As millions of students across the country embark on their summer vacation, thousands of schools will be working hard to re-architect the textbooks, lesson plans and homework that will be needed to launch Common Core curriculum during the next school year. A recent article about Common Core implementation (Teachers Hit the Common Core Wall), cited three options school administrators, curriculum directors and superintendents can use to help teachers teach Common Core State Standards (CCSS).
First, schools can maintain the status quo. Few, if any, schools and educational staff are likely to pursue this route because students will be taking new Common Core-based tests that are designed to better prepare them for college and careers. However, the biggest challenges toward redesigning school curriculum will be budget constraints, limited or fewer staff and insufficient time to complete a daunting task across many subjects and all grade levels.
Second, schools can purchase new instructional materials. Caveat emptor: let the buyer beware. Being able to separate the wheat from the chaff to determine which materials are aligned to CCSS and which are not is a task that requires subject matter experts, instructional specialists and the engagement of teachers across all grade levels to ensure that the content, context and cognitive demands of the materials are compliant to Common Core standards. Just because a book may be labeled as “Common Core-aligned” doesn’t make it so. Another blog post touched upon this challenge: The Top 5 Things Content Developers Are Getting Wrong.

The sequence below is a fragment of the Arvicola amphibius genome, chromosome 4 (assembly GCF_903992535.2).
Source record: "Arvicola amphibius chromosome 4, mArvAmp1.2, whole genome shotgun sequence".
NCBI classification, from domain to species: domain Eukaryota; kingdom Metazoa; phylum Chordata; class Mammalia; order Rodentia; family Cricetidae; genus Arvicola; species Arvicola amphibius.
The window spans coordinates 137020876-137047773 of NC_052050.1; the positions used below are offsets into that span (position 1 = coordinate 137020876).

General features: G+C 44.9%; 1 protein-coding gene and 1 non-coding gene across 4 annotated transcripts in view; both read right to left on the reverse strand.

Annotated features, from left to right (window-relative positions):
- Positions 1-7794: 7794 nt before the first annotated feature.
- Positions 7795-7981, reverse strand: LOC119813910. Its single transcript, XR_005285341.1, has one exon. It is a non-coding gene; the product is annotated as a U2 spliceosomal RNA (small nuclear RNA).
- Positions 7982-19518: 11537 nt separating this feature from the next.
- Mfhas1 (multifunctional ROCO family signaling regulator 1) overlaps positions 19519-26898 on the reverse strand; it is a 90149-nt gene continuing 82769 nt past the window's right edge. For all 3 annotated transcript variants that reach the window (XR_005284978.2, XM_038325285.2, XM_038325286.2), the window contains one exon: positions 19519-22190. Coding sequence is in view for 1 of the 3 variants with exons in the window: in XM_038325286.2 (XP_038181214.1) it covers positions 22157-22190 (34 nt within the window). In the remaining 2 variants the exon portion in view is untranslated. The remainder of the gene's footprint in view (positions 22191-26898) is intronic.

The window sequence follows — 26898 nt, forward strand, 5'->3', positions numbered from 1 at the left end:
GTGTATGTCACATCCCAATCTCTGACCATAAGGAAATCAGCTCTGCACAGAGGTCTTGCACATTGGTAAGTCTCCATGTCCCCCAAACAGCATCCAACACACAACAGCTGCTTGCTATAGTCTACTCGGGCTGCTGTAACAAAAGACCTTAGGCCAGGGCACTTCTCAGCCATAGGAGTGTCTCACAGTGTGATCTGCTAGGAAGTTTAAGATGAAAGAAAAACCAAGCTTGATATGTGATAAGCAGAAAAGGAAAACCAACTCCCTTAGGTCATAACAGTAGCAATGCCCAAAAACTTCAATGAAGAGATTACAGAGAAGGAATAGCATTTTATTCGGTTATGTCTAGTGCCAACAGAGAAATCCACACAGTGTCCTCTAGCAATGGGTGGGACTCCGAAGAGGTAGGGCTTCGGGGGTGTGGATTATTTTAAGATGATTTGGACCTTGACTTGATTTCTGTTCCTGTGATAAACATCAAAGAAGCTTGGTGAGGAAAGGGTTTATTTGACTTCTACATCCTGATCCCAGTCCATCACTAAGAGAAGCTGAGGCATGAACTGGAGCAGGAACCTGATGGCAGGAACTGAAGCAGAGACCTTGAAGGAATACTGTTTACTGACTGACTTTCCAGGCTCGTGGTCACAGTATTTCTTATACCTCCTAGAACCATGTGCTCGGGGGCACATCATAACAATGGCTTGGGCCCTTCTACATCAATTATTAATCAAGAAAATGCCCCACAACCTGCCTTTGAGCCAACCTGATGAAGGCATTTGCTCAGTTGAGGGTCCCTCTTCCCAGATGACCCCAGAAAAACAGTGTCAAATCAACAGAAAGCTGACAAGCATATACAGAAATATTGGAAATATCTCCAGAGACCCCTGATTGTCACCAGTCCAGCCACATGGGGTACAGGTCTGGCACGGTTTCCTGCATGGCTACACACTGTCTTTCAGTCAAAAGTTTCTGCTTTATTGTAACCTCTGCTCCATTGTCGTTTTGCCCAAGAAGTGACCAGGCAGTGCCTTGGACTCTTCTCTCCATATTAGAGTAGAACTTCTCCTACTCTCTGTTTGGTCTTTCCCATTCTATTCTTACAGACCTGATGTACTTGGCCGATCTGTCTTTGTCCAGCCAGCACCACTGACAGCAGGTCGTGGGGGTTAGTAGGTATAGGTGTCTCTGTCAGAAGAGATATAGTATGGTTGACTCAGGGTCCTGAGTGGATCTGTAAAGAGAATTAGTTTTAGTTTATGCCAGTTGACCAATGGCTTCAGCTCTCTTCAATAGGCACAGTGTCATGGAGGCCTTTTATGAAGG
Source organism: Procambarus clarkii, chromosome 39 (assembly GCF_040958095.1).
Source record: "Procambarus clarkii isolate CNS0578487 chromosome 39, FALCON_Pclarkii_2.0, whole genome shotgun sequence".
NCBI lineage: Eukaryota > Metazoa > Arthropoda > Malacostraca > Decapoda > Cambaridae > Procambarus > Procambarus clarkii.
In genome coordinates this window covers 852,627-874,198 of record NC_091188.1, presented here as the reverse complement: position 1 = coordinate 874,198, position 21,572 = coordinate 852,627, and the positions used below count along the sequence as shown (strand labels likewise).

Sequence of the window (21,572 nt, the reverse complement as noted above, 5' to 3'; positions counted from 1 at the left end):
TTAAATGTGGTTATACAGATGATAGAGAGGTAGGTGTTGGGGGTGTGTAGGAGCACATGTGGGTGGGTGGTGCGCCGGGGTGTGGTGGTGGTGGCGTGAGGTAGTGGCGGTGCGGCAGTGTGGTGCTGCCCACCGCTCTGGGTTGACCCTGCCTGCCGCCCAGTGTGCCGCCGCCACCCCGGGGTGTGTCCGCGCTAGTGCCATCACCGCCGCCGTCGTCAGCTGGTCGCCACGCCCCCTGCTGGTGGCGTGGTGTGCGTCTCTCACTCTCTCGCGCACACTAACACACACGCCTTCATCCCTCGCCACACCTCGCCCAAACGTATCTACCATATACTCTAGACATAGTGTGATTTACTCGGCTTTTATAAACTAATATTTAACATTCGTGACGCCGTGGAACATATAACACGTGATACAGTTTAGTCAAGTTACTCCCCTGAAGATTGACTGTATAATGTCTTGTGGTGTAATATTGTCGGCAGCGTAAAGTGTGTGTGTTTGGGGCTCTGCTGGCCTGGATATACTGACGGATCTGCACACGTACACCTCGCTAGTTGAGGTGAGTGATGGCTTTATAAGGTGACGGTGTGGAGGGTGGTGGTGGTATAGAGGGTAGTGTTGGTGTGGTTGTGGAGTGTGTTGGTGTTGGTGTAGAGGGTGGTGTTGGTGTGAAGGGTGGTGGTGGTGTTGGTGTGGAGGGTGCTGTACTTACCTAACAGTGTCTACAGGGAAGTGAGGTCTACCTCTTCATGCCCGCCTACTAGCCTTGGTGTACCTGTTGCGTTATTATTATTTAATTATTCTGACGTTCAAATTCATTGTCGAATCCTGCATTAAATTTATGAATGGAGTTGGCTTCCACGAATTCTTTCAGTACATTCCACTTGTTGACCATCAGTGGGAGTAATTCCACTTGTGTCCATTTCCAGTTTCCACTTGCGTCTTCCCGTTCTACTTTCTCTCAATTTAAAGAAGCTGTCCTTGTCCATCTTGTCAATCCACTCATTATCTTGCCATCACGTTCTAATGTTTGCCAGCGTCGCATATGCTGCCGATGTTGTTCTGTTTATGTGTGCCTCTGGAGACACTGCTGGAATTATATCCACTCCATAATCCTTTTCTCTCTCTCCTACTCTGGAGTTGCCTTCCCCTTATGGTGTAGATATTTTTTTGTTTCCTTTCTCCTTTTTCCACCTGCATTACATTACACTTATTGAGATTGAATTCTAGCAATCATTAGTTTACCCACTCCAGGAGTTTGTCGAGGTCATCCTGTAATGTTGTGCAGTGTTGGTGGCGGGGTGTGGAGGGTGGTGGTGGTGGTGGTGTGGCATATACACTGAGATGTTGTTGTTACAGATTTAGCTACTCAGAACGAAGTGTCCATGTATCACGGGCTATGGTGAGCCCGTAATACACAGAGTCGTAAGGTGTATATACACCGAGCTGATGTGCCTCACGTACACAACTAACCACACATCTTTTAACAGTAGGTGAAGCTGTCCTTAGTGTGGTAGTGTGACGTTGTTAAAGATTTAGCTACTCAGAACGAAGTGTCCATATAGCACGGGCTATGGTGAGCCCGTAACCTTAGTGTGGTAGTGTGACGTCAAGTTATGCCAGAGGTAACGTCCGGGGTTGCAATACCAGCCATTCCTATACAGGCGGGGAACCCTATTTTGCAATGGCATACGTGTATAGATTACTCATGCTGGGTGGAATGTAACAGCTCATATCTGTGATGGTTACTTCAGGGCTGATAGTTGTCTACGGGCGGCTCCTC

Jackie Lain, Founder and President of Learning List, sought to remedy this challenge with a subscription service by and for educators. As Lain shared in the NPR article,
“I kept thinking to myself, ‘Why is every district spending money and taking teachers out of classrooms, reviewing essentially the same instructional materials?'”
The industry-leading service quickly identifies which materials are aligned with specific state standards and the percentage of alignment. Yet if one textbook is only 90% aligned, there is a fill-in-the-gap tool that identifies what material(s) can cover the remaining 10%. Thus a set of materials can be used to achieve 100% alignment because it is rare to find any one resource that is 100% aligned to the Common Core.
Finally, there is the DIY (Do It Yourself) option. School administrators would need to assemble a task force of experts across subjects and grade levels to determine what types of existing and new materials may be used to ensure alignment to Common Core with some of the same challenges/constraints as the first option. They could also leverage recommendations from non-profit organizations or use Open Educational Resources. However, some states have centralized the instructional materials selection process while others are decentralized – each school district, area or region within the state must complete their own instructional materials selection and adoption process.
Whichever option is chosen from the three above, we can be assured that the educational landscape is rapidly changing. Stay tuned for more developments along the road to Common Core State Standards.